23. Russell– Life during those early years were generally a blur to me, as you already know. My work at the Feed Mill and church assignments, except for early morning scripture study, and when instructed or directed by mother to interact with my children, allowed not enough time with each of you. Remember last conference the comment was made that seldom has a father on his death bed said “I spent too little time at my job”. I am sure that I missed so much of the interaction that went on in our family, but your mother managed so well. I only know that those years when we had you and your siblings at home the memories are sweet and endearing. I would not change those years in any way, not that we were perfect parents, but we so dearly loved each of you and you must have felt that love, because you seemed to accept our shortcomings and returned our love. One thing, however, how did you ever become our family’s liberal. I truly brainwashed you every chance I had towards a right wing, out and out capitalist, oh how I failed as your father. Our other mistake was that we encouraged each child to THINK for themselves, awe a miscalculation, even though the brainwashing did take with your siblings, I think. However all this said we would not change you for the world as you keep family gatherings from becoming boring. Mom and I would do it all again. We truly do love Daniel and his great love for you. He did help you to survive. You would have been a happy home schooler. Dad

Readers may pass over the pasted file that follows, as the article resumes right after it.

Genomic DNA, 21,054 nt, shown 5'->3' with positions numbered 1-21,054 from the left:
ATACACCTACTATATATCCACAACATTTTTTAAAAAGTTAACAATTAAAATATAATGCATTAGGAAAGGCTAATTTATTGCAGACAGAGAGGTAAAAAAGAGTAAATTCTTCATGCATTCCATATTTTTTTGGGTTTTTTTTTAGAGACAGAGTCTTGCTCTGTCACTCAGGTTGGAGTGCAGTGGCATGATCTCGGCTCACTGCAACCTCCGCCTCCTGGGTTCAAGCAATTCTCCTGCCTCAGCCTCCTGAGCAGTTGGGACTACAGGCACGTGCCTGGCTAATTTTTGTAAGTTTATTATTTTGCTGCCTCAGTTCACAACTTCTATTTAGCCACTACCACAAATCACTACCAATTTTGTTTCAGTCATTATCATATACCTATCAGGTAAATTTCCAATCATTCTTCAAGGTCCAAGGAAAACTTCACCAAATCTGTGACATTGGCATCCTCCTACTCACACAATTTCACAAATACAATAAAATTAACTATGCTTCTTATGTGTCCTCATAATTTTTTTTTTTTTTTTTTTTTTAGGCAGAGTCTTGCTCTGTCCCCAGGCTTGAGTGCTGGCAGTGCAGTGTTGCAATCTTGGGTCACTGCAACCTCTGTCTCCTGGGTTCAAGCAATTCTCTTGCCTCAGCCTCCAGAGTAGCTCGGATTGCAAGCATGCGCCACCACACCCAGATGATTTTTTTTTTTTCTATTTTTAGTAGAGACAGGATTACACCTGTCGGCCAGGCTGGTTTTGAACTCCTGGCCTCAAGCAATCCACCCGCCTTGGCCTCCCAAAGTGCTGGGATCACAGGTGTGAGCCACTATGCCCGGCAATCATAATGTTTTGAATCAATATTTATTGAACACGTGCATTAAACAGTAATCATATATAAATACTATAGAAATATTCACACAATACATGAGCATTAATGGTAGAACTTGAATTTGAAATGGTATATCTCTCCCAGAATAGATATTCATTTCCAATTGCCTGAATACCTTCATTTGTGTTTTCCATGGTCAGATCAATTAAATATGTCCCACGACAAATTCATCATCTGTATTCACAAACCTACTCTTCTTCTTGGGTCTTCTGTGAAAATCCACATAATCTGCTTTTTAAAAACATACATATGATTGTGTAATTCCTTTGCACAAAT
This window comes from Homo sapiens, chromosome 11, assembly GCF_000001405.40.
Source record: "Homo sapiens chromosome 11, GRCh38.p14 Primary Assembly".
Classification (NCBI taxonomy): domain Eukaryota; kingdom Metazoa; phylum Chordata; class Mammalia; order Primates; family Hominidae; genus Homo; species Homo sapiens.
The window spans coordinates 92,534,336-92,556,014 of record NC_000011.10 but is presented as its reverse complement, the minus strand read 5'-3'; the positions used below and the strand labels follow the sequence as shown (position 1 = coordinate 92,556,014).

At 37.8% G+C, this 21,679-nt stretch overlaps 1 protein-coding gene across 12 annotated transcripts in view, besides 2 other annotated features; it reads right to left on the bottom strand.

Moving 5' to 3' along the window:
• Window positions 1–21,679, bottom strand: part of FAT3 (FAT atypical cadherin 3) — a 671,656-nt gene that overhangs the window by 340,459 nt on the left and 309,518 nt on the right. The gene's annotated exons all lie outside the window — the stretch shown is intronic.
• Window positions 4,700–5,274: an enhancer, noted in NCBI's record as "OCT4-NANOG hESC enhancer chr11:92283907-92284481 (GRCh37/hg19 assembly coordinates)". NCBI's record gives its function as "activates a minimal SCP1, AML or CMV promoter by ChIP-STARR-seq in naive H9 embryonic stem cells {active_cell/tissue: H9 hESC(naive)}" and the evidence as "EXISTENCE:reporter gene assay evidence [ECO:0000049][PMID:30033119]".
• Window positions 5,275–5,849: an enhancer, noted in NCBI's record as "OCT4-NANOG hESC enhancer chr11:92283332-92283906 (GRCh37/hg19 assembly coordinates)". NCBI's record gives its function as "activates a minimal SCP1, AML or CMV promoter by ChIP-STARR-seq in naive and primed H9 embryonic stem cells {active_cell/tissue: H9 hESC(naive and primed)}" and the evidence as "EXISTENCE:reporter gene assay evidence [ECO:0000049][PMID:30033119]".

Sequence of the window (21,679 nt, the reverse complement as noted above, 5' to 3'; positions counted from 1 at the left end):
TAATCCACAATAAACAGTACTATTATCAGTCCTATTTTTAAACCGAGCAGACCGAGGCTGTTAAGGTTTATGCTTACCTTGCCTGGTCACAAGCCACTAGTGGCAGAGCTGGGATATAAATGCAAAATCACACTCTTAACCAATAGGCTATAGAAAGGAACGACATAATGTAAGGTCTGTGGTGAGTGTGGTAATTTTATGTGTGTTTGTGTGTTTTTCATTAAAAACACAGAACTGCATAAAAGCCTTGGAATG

24. Russ, you actually have five brothers besides Dan. But I guess you were never good at math so that\’s ok. I really enjoyed reading your post. Dan\’s cool. He used to come to my flag football games and scream Beeeeeeeeee!!!!!!!!!!!. Then following the game he would proceed to give me a big fat juicey slobbery kiss on my lips with his wet lips. It was really gross. Anyways. He doesn\’t do that anymore. Like I said before, Dan is cool.